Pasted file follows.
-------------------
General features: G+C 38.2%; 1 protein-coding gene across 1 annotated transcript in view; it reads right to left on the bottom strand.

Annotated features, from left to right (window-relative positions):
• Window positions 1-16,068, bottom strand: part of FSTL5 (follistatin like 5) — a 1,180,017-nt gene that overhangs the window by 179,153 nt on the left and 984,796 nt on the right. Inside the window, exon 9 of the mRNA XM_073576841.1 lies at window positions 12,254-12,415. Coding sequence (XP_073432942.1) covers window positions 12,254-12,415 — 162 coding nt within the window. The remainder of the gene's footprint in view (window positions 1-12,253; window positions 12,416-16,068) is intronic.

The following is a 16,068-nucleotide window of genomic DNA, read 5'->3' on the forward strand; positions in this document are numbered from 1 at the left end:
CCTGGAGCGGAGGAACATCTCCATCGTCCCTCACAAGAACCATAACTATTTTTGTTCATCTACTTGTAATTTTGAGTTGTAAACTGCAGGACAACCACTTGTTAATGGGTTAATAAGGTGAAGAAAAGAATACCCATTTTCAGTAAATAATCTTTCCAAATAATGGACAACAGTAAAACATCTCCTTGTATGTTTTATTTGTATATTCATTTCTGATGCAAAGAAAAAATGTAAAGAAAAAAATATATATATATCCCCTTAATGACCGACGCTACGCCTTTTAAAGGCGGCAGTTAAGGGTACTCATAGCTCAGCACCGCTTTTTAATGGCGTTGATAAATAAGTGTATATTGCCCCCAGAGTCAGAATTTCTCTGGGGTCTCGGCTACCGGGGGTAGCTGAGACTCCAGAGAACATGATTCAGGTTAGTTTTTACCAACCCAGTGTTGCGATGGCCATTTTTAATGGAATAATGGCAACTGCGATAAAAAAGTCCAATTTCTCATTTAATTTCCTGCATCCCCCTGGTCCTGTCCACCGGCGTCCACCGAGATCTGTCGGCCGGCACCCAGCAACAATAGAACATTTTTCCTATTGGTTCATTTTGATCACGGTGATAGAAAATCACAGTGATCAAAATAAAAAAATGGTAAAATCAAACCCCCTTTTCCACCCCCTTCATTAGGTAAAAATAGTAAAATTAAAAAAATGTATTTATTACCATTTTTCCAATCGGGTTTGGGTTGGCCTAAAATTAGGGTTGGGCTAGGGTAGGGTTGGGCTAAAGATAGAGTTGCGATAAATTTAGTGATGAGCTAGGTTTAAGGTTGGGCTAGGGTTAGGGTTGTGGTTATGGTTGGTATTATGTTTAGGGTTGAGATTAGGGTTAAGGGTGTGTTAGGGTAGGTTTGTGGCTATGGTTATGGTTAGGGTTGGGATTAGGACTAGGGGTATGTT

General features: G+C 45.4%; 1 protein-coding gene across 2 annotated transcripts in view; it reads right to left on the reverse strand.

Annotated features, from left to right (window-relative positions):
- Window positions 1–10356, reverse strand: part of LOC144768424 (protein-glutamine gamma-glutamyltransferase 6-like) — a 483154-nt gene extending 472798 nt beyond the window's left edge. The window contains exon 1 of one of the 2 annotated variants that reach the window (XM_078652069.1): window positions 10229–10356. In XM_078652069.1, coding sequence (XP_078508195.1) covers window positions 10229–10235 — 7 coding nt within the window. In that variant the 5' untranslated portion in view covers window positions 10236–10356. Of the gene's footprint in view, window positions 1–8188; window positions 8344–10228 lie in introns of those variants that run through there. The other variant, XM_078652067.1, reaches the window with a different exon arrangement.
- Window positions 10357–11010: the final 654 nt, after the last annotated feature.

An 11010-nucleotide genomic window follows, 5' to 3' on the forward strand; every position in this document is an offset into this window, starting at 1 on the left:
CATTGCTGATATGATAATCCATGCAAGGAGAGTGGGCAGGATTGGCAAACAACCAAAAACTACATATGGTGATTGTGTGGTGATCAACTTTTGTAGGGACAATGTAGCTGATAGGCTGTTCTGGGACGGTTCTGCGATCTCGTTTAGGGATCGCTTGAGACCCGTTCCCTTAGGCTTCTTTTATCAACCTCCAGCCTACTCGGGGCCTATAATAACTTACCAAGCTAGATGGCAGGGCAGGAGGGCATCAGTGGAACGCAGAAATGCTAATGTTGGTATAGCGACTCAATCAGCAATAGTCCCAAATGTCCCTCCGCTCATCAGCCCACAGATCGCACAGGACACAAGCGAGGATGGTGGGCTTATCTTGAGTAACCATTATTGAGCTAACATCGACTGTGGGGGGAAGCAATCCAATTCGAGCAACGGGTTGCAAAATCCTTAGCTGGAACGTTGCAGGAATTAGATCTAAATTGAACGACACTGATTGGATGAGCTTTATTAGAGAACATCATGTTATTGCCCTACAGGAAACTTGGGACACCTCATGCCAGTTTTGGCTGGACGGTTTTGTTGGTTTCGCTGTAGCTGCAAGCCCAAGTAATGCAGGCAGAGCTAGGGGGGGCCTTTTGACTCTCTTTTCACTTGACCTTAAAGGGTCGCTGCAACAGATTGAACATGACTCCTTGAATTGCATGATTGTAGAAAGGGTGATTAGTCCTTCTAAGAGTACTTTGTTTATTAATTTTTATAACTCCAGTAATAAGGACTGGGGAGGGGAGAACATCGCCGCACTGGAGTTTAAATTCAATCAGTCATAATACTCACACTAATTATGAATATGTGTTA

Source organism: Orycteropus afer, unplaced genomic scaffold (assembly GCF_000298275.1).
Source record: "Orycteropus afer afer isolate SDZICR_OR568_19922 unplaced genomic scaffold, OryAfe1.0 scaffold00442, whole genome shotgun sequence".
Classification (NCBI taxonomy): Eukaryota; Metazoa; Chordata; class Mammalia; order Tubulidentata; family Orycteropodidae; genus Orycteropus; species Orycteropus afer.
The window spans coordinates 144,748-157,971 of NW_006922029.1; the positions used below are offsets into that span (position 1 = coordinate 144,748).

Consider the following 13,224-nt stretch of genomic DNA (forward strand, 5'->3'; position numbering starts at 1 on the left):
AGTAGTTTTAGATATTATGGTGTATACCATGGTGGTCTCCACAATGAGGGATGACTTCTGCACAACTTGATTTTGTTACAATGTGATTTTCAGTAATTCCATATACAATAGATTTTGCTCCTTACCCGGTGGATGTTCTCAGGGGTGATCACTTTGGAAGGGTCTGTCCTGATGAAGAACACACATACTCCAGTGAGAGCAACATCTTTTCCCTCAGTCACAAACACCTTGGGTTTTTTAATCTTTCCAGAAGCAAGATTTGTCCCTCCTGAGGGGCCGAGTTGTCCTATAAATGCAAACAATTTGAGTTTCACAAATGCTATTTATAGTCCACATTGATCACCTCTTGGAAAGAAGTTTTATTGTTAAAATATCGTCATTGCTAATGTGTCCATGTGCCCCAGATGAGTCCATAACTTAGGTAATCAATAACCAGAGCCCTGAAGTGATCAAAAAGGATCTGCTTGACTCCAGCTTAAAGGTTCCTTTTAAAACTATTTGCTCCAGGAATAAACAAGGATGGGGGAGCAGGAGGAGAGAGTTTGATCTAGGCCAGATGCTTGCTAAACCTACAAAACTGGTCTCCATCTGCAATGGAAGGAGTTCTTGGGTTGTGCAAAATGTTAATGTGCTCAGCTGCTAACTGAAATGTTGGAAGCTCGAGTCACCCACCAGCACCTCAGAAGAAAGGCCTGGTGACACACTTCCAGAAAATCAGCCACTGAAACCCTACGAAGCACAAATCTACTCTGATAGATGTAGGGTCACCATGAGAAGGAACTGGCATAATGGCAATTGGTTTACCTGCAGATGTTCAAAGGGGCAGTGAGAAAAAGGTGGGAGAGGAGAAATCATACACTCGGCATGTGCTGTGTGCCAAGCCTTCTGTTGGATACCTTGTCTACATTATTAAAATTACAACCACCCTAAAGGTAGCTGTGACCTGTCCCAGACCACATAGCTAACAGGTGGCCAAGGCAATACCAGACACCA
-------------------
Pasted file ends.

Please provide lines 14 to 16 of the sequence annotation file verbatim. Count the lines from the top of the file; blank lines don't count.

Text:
Classification (NCBI taxonomy): Eukaryota; Metazoa; Chordata; class Mammalia; order Tubulidentata; family Orycteropodidae; genus Orycteropus; species Orycteropus afer.
The window spans coordinates 144,748-157,971 of NW_006922029.1; the positions used below are offsets into that span (position 1 = coordinate 144,748).

Consider the following 13,224-nt stretch of genomic DNA (forward strand, 5'->3'; position numbering starts at 1 on the left):